To this day, I count their track “How Far Is Goodbye?” as one I can listen to on any given day and still feel the same way about it as I did years ago. It’s a glorious sound of a time gone by, and Jeff Caudill, who has been the backbone of their songwriting since the beginning, has still got the chops his ilk can only dream of. There’s a tinge of melancholy that conjures up a certain sadness, a scene in a movie where the protagonist is making their exit into the distance as the scene closes. Something about the song, the sentiment, and the lyrics that always reminds of driving away while looking at the rear view mirror.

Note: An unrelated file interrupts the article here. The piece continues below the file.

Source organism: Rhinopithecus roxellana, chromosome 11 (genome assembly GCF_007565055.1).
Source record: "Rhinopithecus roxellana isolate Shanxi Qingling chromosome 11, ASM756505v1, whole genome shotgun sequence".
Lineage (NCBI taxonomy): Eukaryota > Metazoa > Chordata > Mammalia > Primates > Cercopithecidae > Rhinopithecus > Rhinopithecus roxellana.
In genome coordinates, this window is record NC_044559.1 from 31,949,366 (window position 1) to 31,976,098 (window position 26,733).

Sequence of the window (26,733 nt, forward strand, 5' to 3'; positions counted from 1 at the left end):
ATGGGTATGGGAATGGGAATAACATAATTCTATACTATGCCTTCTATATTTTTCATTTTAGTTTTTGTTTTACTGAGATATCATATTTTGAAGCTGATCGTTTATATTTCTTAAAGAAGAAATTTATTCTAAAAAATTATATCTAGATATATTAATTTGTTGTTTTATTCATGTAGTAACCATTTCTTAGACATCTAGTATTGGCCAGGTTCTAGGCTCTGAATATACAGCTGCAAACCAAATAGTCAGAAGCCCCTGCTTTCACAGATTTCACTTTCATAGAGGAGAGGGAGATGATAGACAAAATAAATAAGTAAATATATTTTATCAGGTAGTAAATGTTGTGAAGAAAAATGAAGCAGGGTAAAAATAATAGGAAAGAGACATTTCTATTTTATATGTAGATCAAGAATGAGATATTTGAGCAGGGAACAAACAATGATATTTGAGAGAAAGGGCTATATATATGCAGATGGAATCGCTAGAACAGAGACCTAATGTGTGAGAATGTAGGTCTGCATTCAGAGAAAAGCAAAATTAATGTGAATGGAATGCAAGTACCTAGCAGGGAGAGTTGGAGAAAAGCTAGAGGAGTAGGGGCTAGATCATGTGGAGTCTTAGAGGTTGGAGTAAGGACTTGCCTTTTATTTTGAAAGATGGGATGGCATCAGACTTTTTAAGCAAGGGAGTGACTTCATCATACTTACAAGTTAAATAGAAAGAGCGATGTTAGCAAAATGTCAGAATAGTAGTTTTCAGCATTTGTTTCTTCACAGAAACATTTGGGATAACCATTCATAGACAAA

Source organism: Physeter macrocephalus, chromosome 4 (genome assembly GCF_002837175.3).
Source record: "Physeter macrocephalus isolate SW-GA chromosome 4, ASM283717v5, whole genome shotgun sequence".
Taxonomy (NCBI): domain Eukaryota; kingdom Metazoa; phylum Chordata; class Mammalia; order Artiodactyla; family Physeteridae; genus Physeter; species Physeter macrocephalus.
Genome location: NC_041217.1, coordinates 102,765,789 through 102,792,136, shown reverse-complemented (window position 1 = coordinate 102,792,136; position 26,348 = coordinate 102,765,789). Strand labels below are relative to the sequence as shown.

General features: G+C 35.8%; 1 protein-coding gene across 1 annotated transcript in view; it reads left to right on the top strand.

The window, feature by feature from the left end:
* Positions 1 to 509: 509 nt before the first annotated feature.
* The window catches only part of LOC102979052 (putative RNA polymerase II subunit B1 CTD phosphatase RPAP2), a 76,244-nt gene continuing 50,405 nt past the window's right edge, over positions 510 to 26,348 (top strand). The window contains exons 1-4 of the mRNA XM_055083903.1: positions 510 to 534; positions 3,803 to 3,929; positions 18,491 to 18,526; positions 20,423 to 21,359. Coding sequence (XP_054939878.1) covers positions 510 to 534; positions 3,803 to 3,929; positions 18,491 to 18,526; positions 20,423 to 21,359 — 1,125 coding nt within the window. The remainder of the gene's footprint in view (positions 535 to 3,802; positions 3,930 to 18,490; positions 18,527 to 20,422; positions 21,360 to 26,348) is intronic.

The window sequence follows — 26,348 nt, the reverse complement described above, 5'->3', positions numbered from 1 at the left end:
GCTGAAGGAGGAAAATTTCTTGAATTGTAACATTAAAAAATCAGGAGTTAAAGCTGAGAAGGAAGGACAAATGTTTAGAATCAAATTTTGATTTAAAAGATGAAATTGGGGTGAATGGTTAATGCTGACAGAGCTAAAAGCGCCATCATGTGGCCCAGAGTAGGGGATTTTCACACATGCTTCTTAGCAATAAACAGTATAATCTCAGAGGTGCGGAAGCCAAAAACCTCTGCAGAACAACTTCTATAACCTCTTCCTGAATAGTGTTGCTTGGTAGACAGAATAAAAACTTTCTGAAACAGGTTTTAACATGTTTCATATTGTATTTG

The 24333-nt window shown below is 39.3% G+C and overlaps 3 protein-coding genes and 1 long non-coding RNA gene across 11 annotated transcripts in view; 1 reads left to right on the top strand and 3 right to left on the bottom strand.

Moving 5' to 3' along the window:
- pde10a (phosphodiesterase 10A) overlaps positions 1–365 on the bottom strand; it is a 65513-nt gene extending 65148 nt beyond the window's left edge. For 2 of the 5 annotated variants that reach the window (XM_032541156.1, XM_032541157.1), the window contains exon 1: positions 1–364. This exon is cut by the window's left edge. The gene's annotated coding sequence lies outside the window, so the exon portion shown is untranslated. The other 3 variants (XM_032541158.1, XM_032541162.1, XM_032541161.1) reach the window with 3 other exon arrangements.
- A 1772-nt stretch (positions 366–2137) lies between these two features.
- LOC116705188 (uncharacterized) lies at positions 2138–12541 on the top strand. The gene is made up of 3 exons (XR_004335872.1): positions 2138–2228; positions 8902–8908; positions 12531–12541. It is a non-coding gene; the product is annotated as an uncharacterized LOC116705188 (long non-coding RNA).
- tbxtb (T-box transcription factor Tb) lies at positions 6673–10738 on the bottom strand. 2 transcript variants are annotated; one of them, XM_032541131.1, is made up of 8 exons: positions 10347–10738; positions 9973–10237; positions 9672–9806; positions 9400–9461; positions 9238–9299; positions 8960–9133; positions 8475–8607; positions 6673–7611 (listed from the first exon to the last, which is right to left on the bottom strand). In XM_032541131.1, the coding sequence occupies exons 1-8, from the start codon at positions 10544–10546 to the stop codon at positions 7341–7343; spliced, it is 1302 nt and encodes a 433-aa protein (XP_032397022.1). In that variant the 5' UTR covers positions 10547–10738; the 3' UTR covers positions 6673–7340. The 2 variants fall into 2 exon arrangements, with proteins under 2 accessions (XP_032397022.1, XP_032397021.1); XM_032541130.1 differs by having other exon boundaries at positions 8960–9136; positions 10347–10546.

Five years ago Gameface released a new album, Now Is What Matters, an album that perfectly encapsulated their ability to write with emotion, melody, and magnetism that only a select few seem to possess. I interviewed frontman Jeff Caudill before the album came out to chat about the band, an interview I think still holds up. Caudill has been busy since then with a lot of solo material, while the band themselves have been releasing music sporadically (mostly singles) since 2014.
While their catalog is deep, there’s one song I keep coming back to, and that’s “How Far Is Goodbye?”. Originally released on the split 10″ vinyl with Errortype: 11 in 2000, the song received an update in 2018, which you can hear below.
Gameface photo from Gameface facebook page.